The following is an authentic Victorian Plum Cake recipe.
2 cups raisins
1 cup golden raisins
1/2 cup dried currants
1/2 cup dried apricots, finely chopped
1/2 cup candied cherries, chopped
1/2 cup candied peel, orange and lemon
1/2 cup sliced almonds
1/2 cup sherry or brandy
2 cups butter
1 cup soft brown sugar
1/4 cup sugar
1 tablespoon molasses
Grated rind of 1 orange
Grated rind of 1 lemon
1/4 teaspoon each of cinnamon, nutmeg,
ginger, ground cloves and mace
1 teaspoon vanilla extract
1 cup plus 1 tablespoon enriched flour
Peach or apricot wine for soaking cake
One round 10-inch baking pan, 4-inches deep
(a springform cake pan is good)
Mix together the first seven ingredients in a bowl. Pour on the sherry or brandy and mix well. Cover with plastic wrap and let set overnight.
Butter the entire baking pan well. Cut parchment paper to size, and press in place to cover the inside of the pan. Cut two or three 8-inch thick brown paper strips (grocery bag paper is good). Tie the paper strips around the outsides of the pan with string. There should be an overlap of 3 or 4 inches. Cut a 12 to14-inch circle of brown paper and tuck this into the overlapping paper to form a "roof" that protects the cake from browning too soon. Preheat your oven to 275 degrees F.
In another (large) bowl, or food processor, cream well together the butter and sugars. Add the molasses, the grated rinds, spices and vanilla. Then add the beaten eggs alternately with the flour. The batter should be soft but not liquid, and should drop from the spoon in a soft mass. Add the fruit mixture and stir to distribute evenly. Pour into your prepared pan.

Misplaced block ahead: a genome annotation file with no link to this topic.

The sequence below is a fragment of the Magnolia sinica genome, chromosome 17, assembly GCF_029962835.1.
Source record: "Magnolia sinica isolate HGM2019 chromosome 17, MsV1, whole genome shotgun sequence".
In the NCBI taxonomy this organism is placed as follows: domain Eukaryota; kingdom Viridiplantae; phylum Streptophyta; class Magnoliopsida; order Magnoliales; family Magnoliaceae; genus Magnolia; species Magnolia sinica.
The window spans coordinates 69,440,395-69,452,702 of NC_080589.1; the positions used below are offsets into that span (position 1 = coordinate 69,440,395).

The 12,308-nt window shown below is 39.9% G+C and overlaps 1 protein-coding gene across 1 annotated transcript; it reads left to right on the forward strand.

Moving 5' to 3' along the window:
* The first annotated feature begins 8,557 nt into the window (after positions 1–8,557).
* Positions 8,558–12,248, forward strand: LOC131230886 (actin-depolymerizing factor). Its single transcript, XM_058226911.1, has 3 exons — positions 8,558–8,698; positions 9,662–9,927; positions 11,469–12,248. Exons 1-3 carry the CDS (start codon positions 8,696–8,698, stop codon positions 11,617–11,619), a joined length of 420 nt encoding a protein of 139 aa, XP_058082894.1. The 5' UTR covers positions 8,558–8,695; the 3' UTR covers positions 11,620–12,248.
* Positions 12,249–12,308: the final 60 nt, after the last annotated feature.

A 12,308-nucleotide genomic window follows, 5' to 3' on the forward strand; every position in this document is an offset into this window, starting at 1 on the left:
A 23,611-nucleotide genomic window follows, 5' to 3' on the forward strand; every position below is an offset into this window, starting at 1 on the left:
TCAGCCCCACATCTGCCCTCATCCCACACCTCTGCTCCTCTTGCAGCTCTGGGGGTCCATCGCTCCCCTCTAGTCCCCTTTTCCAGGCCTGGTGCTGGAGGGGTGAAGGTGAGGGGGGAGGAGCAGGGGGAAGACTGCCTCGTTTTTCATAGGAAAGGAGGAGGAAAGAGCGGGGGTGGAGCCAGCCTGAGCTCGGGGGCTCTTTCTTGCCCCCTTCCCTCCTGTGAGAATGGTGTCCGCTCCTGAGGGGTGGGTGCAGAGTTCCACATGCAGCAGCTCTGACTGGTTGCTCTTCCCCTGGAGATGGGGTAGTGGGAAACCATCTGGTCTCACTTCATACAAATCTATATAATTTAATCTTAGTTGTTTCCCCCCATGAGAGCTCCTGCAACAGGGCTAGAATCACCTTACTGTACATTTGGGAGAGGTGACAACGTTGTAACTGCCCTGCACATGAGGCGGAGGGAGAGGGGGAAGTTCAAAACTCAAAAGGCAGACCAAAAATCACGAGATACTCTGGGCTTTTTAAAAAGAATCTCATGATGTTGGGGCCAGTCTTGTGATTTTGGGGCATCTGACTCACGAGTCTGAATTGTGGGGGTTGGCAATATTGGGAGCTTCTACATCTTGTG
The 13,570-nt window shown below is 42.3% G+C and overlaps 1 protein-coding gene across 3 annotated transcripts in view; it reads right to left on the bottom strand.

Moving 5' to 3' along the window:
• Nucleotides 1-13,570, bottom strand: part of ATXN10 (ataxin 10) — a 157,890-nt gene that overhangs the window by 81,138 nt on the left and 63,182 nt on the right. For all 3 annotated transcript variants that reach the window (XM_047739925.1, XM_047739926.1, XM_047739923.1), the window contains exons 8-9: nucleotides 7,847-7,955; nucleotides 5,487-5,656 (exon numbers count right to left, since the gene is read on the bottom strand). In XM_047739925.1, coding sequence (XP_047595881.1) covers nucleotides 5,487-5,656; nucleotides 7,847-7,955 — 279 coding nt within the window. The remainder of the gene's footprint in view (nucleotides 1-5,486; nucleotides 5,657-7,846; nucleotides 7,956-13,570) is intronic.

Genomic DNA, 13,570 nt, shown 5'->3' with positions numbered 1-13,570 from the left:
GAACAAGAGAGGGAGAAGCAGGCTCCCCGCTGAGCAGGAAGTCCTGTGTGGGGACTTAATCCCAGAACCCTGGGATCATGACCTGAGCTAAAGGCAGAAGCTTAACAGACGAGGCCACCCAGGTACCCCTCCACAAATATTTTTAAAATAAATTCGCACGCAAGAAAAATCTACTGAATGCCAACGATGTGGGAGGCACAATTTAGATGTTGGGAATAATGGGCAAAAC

Bake in oven for 1-1/2 hours at 275 degrees F. Reduce heat to 250 degrees F. And bake for 4 hours more. One hour before it's done check the top of the cake. If it's not too brown, you may remove the paper "roof." Otherwise leave it on. Test for doneness by inserting a toothpick in the center of the cake. It should be crumbly—not sticky.
Allow the cake to cool in the pan overnight. Turn the pan upside down on a rack after the first ten minutes of cooling, to keep the cake moist.
The next day remove the pan and the parchment paper very carefully. Stick the cake all over with an ice pick or some other sharp, thin pointed object. Then spoon the apricot wine on and around the cake. Allow it to soak into the cake for a few minutes. Then turn the cake over and do the other side. Leave loosely covered for half an hour, then wrap in clean waxed paper and store in a tin in a cool, dry place. Over the next few days (or couple of weeks), you can repeat the wine soaking process a few times.
Plum Cake is best made a month or more before Christmas. It becomes more flavorful and rich the longer it sits. It will keep for a least 6 months (and as long as six years) in an airtight tin.
More Fruitcake Recipes
Also visit our main Holiday Recipes page
Copyright © 1998, Lynn Kerrigan. No portion of this article may be reproduced for publication without express, written permission of the author.
This page created 1998 and modified February 2007
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